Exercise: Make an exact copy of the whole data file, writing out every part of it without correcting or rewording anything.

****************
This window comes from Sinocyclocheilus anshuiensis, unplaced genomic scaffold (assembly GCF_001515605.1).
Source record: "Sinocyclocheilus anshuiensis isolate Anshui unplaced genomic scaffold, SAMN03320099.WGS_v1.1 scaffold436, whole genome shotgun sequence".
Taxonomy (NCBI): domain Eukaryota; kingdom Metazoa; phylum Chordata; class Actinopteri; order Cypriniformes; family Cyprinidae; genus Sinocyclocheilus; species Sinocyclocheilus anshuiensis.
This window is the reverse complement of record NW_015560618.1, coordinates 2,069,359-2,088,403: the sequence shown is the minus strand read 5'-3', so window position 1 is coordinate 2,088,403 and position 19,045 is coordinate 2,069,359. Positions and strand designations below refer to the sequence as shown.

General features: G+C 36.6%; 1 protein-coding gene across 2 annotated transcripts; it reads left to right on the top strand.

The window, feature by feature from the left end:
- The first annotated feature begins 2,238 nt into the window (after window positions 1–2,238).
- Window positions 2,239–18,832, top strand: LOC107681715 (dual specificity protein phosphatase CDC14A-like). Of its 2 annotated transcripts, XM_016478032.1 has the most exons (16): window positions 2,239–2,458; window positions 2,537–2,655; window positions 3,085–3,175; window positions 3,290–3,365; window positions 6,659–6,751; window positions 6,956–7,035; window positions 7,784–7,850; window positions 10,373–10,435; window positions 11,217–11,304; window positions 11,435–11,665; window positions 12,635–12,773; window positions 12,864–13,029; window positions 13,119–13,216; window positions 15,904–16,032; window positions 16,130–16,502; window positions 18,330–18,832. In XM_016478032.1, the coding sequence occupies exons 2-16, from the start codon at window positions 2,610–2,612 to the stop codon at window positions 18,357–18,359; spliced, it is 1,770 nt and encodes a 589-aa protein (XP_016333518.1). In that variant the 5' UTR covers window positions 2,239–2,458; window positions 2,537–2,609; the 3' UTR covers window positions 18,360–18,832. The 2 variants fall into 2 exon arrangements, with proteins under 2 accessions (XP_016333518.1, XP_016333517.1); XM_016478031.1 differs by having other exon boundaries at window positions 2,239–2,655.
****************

This window comes from Sinocyclocheilus anshuiensis, unplaced genomic scaffold (assembly GCF_001515605.1).
Source record: "Sinocyclocheilus anshuiensis isolate Anshui unplaced genomic scaffold, SAMN03320099.WGS_v1.1 scaffold436, whole genome shotgun sequence".
Taxonomy (NCBI): domain Eukaryota; kingdom Metazoa; phylum Chordata; class Actinopteri; order Cypriniformes; family Cyprinidae; genus Sinocyclocheilus; species Sinocyclocheilus anshuiensis.
This window is the reverse complement of record NW_015560618.1, coordinates 2,069,359-2,088,403: the sequence shown is the minus strand read 5'-3', so window position 1 is coordinate 2,088,403 and position 19,045 is coordinate 2,069,359. Positions and strand designations below refer to the sequence as shown.

General features: G+C 36.6%; 1 protein-coding gene across 2 annotated transcripts; it reads left to right on the top strand.

The window, feature by feature from the left end:
- The first annotated feature begins 2,238 nt into the window (after window positions 1–2,238).
- Window positions 2,239–18,832, top strand: LOC107681715 (dual specificity protein phosphatase CDC14A-like). Of its 2 annotated transcripts, XM_016478032.1 has the most exons (16): window positions 2,239–2,458; window positions 2,537–2,655; window positions 3,085–3,175; window positions 3,290–3,365; window positions 6,659–6,751; window positions 6,956–7,035; window positions 7,784–7,850; window positions 10,373–10,435; window positions 11,217–11,304; window positions 11,435–11,665; window positions 12,635–12,773; window positions 12,864–13,029; window positions 13,119–13,216; window positions 15,904–16,032; window positions 16,130–16,502; window positions 18,330–18,832. In XM_016478032.1, the coding sequence occupies exons 2-16, from the start codon at window positions 2,610–2,612 to the stop codon at window positions 18,357–18,359; spliced, it is 1,770 nt and encodes a 589-aa protein (XP_016333518.1). In that variant the 5' UTR covers window positions 2,239–2,458; window positions 2,537–2,609; the 3' UTR covers window positions 18,360–18,832. The 2 variants fall into 2 exon arrangements, with proteins under 2 accessions (XP_016333518.1, XP_016333517.1); XM_016478031.1 differs by having other exon boundaries at window positions 2,239–2,655.